In reading this fine book, one might wonder at times, if it is a book born of frustration. If so, I would call it a holy frustration.
For my own sense in reading it, is that Stratford Caldecott, the author, has become frustrated with the way Christian practice frequently degenerates into rote and ennui.
It is though I hear the author wanting to shout: Christianity is not about moralism! It is about that which is infinitely more profound than moralism.
It is indeed about all things made new – as the book’s title proclaims. And so much of the book has to do with the profound mysteries of the Apocalypse, with the final victory of the Lamb and the descent of the New Jerusalem …
The holy frustration of the author would appear to be evident at the beginning of the third chapter, which supplies a certain key to the entire book:
Christ’s advent transformed the very structure and substance of space and time – its structure by giving it a centre around which to turn; its substance by giving eternal life to the shadowy reality of transient flesh.
To the author of Revelation, Christ was not one more religious leader or prophet … he was … an event of such overwhelming force that the whole history and substance of the world was changed forever …
How was such a radical transformation to be expressed in words, except by adapting and transforming the ancient cosmic symbols [Emphasis mine].
Yet John’s … symbolism is precisely what makes Revelation hard for a modern reader to understand. It is easier for us to pass over the symbolic dimension of scripture, jumping straight to a moral or theological message … we tend to dismiss the numerological concerns of the ancients as primitive, childish or at best incidental. But the result is to reduce the complex tapestry of the Apocalypse to a single thread: for example the message that Jesus is the lord of history. When the entire Bible is treated this way, the multi-leveled teaching of Jesus is reduced to the commandment to be really, really nice to one another.
It would appear that Stratford Caldecott is trying to rescue a smug, rationalistic and moralistic Christianity of domesticated “niceness” by recovering the lost dimensions of symbolism, hermetic correspondences and numerology that we moderns ignore at our peril. I could not help but smile, when he even took issue with Hans ur von Balthasar as ‘snootily’ dismissive towards such concerns.
‘Primitive’ and ‘childish’- the smugness of modernity is breath-taking indeed!
Thus what Caldecott does is turn our attention repeatedly to the recurrent symbols and correspondences one finds, not only in the Apocalypse, but also elsewhere in Catholic Tradition – such as in the Rosary and the Stations of the Cross. To give just one example, one finds meditations here on the number twelve – as in the twelve tribes, twelve apostles, the twelve gates with twelve angels on the Holy City of the New Jerusalem.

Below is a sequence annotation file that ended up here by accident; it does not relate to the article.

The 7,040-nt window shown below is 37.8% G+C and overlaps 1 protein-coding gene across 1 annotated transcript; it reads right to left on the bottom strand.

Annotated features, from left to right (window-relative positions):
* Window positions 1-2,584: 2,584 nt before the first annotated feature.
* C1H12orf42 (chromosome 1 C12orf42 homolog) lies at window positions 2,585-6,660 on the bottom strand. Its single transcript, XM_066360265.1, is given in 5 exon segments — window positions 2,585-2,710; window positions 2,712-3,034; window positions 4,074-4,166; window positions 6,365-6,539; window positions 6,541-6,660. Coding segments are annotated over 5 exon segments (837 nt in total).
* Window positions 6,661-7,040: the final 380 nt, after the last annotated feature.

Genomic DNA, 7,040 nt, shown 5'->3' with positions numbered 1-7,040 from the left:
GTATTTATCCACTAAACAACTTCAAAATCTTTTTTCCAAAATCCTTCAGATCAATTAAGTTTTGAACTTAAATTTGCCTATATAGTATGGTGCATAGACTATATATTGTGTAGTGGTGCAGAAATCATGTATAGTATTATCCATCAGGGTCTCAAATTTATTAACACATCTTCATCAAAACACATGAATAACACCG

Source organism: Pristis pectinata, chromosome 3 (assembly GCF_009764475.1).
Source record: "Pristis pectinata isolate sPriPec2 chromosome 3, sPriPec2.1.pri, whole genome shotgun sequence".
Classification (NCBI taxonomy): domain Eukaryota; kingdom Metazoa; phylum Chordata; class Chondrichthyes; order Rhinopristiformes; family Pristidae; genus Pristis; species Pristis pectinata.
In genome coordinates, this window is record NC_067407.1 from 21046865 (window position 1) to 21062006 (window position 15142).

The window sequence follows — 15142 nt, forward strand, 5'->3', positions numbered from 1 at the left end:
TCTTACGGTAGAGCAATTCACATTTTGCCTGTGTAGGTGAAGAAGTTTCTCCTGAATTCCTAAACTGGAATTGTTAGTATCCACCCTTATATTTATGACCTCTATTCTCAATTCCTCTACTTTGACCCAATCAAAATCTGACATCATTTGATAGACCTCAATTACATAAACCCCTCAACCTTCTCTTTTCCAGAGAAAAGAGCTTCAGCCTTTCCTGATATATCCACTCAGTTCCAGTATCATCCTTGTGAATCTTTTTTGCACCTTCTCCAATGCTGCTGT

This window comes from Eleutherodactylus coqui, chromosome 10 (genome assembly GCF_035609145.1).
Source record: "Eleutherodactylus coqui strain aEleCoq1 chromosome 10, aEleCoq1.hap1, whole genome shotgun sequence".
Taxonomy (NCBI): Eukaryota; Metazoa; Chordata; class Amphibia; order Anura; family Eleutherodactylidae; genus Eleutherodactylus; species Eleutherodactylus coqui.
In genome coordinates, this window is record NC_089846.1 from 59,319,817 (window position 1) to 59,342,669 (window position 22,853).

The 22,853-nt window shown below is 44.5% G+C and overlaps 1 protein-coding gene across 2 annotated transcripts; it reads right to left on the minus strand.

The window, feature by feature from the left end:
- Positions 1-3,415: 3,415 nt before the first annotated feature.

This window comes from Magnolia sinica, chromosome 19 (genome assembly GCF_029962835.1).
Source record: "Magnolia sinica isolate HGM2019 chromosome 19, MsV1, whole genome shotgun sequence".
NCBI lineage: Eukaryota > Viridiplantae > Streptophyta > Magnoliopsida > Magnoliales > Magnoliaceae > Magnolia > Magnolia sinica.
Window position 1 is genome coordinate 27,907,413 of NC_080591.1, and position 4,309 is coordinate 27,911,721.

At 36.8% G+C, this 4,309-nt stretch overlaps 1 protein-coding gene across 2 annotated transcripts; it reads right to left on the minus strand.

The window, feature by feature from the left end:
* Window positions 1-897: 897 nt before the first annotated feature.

And the author does not forego the pre-Christian sources of such numerological concerns. In a fashion which is both erudite and yet accessible, we find excursions into the Kabbalah and the heirs of Pythagoras.
What Caldecott is doing here is immensely important. These days untold millions of people drift away from a bland, inoffensive domesticated Christianity in search of mystery – and the mysteries they turn to are frequently those of the East – often in New Age guise.
Christianity is filled with Mystery, which must be recovered! Stratford Caldecott’s book makes a very fine contribution to this immensely important task of the twenty first century. I pray that it will encourage many Catholics to go deeper and deeper into contemplating the dimensions which cannot be encapsulated by words alone, but require symbols – symbols which are not only neither childish nor primitive, but doorways out of that very impasse, in which a cosily cossetted Christianity frequently finds itself.
Is there anything more to be said? Perhaps this, at least for the nonce. At the same time that Caldecott is repeatedly calling our attention back – and back again – to the ignored symbols and numerological correspondences within scripture and tradition, he is doing much else besides. He brings to the task at hand, two further things – at least – of great importance.
The first of these is a moving and beautiful Catholic orthodoxy and fidelity to the Church. The second is a moving and beautiful sustained meditation on our fallen, human frailty – that we are indeed ‘desperate for grace’ as the author puts it – even if the hypnotism of apparent self-sufficiency in the modern West convinces many that they no longer need grace. That is to say that it convinces them – at least superficially, at least for a time.
Caldecott speaks as a voice which has at least somewhat wakened from this prevalent cultural hypnotism. He is clearly a man who knows his own wretchedness and desperation – because the Grace of Our Lord has given him what many others lack: the courage to face the fact that we are fallen, fallen in the slime, truly desperate in our need for grace…
Perhaps nowhere in the book is this meditation on the human condition more evident than in the penultimate chapter on the Stations of the Cross. This chapter reached depths that render it the most cherished past of the book for myself – worth the price for that chapter alone. This is not to deny the wealth that exists throughout the book as a whole!
And I salute the author in all his efforts to transmit the Catholic Mystery to a world forgetting that Mystery in favour of things New Age …
Foreword for Monarchy by Roger Buck
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